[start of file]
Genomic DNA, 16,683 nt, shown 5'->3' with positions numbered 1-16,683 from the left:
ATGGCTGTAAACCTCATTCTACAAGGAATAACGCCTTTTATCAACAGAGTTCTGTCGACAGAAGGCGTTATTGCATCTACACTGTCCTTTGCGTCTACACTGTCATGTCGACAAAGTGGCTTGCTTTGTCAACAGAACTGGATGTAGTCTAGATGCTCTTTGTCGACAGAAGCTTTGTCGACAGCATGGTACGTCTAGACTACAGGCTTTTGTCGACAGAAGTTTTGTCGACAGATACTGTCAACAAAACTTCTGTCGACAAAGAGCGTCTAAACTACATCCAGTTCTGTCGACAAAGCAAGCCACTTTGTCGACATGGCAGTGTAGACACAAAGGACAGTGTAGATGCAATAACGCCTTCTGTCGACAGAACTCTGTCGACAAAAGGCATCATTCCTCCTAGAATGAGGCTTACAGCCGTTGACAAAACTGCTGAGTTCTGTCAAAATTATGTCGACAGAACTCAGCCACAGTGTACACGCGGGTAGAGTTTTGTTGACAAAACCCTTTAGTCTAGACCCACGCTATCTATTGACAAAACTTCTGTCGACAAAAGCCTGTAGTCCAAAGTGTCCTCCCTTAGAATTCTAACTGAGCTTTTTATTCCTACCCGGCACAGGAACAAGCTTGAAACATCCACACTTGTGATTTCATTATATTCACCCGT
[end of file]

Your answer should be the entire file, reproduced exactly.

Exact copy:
Genomic DNA, 16,683 nt, shown 5'->3' with positions numbered 1-16,683 from the left:
ATGGCTGTAAACCTCATTCTACAAGGAATAACGCCTTTTATCAACAGAGTTCTGTCGACAGAAGGCGTTATTGCATCTACACTGTCCTTTGCGTCTACACTGTCATGTCGACAAAGTGGCTTGCTTTGTCAACAGAACTGGATGTAGTCTAGATGCTCTTTGTCGACAGAAGCTTTGTCGACAGCATGGTACGTCTAGACTACAGGCTTTTGTCGACAGAAGTTTTGTCGACAGATACTGTCAACAAAACTTCTGTCGACAAAGAGCGTCTAAACTACATCCAGTTCTGTCGACAAAGCAAGCCACTTTGTCGACATGGCAGTGTAGACACAAAGGACAGTGTAGATGCAATAACGCCTTCTGTCGACAGAACTCTGTCGACAAAAGGCATCATTCCTCCTAGAATGAGGCTTACAGCCGTTGACAAAACTGCTGAGTTCTGTCAAAATTATGTCGACAGAACTCAGCCACAGTGTACACGCGGGTAGAGTTTTGTTGACAAAACCCTTTAGTCTAGACCCACGCTATCTATTGACAAAACTTCTGTCGACAAAAGCCTGTAGTCCAAAGTGTCCTCCCTTAGAATTCTAACTGAGCTTTTTATTCCTACCCGGCACAGGAACAAGCTTGAAACATCCACACTTGTGATTTCATTATATTCACCCGT